Last Thursday, Ray Smith of Venetia got a horrifying phone call from his son, Mark, an AmeriCorps volunteer in New Orleans.
"At 11 p.m., the phone rings and it's Mark on the phone and he says, 'Dad I'm going into surgery. I've been shot. Tell everybody I love them,' " his father said.
About an hour earlier, Mark Smith and a fellow volunteer were returning to the community center where they lived in New Orleans' 17th Ward when they saw four men they did not know near the center's tool shed. The men began to run away upon seeing the two volunteers.
Thefts from the site had put Mr. Smith and the volunteer with him on edge and they instinctively took off after the men.
Mr. Smith, a former college athlete, jumped the back fence and chased the men across railroad tracks and a highway. He caught up with one of the men, but stopped suddenly as the man began to turn around.
The man Mr. Smith was pursuing then shot him two or three times in the stomach and left arm and ran off, said Gerry Flot, a spokesman for the New Orleans Police Department.
As of yesterday, police said they had no suspects.
On Monday, Mr. Smith underwent the last of three surgeries to repair liver and lung damage and he remains in stable condition in a New Orleans hospital. His father, who flew to New Orleans with his wife early Friday morning, said that "he has regained some consciousness" and was beginning to be coherent.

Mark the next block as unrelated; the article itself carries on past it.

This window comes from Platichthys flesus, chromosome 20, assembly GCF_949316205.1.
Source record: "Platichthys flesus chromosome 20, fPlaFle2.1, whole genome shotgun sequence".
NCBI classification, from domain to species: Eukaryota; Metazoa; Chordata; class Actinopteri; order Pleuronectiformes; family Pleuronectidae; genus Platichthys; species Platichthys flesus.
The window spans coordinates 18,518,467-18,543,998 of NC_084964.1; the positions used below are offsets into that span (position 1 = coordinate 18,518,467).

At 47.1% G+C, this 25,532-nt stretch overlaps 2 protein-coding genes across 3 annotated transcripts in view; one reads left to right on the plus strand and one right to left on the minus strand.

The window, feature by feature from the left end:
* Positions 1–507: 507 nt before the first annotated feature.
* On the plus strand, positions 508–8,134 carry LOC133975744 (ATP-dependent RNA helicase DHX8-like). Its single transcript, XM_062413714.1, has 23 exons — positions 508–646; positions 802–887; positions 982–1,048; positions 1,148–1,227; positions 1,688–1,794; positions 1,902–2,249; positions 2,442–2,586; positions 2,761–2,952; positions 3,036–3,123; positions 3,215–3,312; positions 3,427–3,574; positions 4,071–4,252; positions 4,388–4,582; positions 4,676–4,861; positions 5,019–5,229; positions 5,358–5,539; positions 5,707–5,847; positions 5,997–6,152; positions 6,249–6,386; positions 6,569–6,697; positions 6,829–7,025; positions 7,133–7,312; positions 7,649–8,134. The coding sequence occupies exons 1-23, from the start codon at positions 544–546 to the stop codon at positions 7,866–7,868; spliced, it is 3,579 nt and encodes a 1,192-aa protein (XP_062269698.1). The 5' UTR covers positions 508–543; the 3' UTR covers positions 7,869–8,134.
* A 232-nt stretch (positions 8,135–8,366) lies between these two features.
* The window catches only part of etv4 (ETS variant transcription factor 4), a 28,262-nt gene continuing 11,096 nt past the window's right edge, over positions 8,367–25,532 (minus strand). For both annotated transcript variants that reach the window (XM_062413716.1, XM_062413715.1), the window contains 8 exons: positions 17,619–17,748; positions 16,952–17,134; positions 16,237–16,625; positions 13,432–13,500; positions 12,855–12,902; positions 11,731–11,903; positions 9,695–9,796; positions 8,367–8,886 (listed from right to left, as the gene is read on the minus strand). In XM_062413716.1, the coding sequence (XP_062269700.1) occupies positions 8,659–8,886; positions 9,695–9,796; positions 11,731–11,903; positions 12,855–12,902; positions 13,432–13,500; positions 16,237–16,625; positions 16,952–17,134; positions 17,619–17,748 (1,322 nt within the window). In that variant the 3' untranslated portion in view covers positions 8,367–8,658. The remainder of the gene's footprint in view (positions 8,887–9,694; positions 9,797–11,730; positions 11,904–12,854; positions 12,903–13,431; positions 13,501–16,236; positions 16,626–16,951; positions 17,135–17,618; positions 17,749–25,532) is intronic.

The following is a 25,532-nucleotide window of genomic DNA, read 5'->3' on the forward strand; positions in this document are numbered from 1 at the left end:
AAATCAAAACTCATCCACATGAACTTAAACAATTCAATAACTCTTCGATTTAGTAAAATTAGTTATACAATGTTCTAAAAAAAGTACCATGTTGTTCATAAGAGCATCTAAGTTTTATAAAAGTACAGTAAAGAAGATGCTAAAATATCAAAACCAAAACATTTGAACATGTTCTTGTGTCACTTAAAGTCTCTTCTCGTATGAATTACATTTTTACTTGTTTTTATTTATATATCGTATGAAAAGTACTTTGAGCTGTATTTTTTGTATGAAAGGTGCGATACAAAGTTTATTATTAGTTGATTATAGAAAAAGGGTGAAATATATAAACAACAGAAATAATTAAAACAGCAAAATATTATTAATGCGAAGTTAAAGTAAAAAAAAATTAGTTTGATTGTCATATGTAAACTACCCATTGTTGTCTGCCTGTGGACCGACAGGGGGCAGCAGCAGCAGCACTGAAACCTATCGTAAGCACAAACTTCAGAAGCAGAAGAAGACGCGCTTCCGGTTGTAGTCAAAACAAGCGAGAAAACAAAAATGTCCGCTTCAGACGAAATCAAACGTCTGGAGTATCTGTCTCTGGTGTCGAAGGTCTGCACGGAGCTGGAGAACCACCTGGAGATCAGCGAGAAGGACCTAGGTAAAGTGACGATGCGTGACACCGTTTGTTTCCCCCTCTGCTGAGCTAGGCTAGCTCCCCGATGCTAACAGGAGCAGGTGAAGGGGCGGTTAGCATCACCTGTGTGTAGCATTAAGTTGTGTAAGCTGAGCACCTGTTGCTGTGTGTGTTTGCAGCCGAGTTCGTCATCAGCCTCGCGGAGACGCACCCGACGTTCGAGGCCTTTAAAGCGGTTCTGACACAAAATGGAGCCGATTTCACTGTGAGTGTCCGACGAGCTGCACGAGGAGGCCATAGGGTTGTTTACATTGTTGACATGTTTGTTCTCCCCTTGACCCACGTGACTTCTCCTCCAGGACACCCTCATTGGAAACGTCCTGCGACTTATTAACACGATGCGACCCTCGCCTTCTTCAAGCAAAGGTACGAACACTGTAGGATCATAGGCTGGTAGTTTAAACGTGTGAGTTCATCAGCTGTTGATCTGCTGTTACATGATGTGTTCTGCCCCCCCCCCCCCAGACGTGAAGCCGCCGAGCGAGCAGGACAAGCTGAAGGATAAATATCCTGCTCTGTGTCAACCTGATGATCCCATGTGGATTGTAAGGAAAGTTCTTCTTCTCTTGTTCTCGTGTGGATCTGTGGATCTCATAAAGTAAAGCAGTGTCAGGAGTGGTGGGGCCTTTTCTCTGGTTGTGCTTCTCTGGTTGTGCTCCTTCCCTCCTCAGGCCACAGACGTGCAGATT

His father knew that the one-year mission with AmeriCorps carried risks but he said his son was never concerned about his own safety.
"He might be scared for somebody else," his father said. "I've never known him to be scared for himself."
Those who know Mr. Smith, a 2007 Grove City College graduate and former captain of the basketball team, characterize him as selfless, often putting the welfare of others ahead of his own.
Steve Lamie, his former basketball coach at Grove City, described him as quiet and said he avoided drawing attention to himself, though he "was our best athlete by far."
"It was all about the team and not him," he said.
That had begun to change, as he took on the role as captain his senior year and no longer shied away from scoring, though he remained modest. Mr. Lamie said that his performance carried the team to the Presidents' Athletic Conference championship.
His father said he had also noticed an evolution in his son. Though he was still reserved, he was taking on more prominent leadership roles when his mission with AmeriCorps began in August, heading up two Bible studies in New Orleans and stepping up to coordinate teams of part-time volunteers.
For now, he is grateful his son has made it through the ordeal, in which he lost half of his blood and nearly lost the function of his liver. He called his son's survival "a miracle."
"The good Lord made him a tough guy," his father said.
Moriah Balingit can be reached at email@example.com or 412-263-2533.